Retirement…sounds nice, doesn’t it? Being able to wake up, not rush anywhere, and spend the day focusing on family, friends, hobbies, and taking care of the house and yard. It is often thought of as the light at the end of a long tunnel we’ve been journeying through our entire adult work life. Most of us have parents, aunts and uncles, grandparents, or family friends that retired and seem so relaxed, comfortable, and care-free. Seeing friends and family retire happily makes us realize that it is an attainable goal, and gives us a little more motivation to get up each morning – week after week – month after month – year after year… getting closer and closer to the time when daily responsibilities, morning commutes, and being accountable to a team, boss, or company are replaced with freedom, unallocated time, and real independence from the pressures of daily society. So…if all of those friends and family were able to do it, it can’t be that difficult, right?

Unfortunately, there are many factors that will make it more difficult for you to retire than it was for your parents and grandparents. And these factors are worth understanding since they affect your ability to choose how to spend your days during the last major phase of life, which will hopefully be the best one yet. 

  • Near extinction of private pension plans – pension plans, or defined benefit plans, used to be very popular and were one of the primary ways employees were able to retire. With a defined benefit plan, the employer contributes funds on behalf of the employee and invests these funds, taking on the investment risk themselves. The pension will then provide a monthly income after the employee has stopped working, supplementing Social Security. Now, 401(k)’s and other similar vehicles (e.g. 403b, 401a) are used instead of pensions. With a 401(k), the employee defers some of their income to fund the 401(k), taking on investment risk themselves. Some companies also provide a “match” or an amount they are willing to contribute in addition to the employee’s contribution. The transition from pensions to 401(k)’s requires much more on the part of the employee – funding their own retirement at their own risk. In addition, most funds must be moved to a different vehicle upon the employee retiring to provide a guaranteed income stream like a pension would.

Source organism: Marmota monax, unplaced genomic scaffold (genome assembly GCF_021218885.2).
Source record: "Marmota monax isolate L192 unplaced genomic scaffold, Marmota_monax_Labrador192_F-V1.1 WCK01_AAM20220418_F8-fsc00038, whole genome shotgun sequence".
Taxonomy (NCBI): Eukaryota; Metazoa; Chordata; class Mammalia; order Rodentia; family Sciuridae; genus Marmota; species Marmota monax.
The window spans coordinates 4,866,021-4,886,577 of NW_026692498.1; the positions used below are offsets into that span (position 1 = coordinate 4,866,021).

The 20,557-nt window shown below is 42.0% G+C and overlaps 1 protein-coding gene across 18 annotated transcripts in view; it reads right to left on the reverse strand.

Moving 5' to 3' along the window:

• People are living longer - with major advancements in medical research and technology, retirement has evolved from a 10-year phase of life to a 30-year phase of life, potentially even longer. Even someone living a modest lifestyle could need over a million dollars to replace their income for 30 years, not accounting for inflation or any extraordinary expenses. 
  • Societal change - families are financially supporting their children well into their adult years, detracting from the amount they could be saving for retirement. Divorce rates have also increased substantially, leaving many people relying on only one income and one retirement nest egg to fund their retirement.

These are only a few factors among many – including but not limited to pressure on Social Security and the low-interest rate environment we are in. To adequately save for retirement you need to make a series of calculated decisions from an early age.  If you have surpassed an “early age” it is even more important to focus on retirement goals and planning. A good place to start is figuring out where you are now, where you are trying to go, and start making a plan to get there. A qualified DecisionCoach can help you, whatever stage you’re at, put a plan together to make retirement a reality.  

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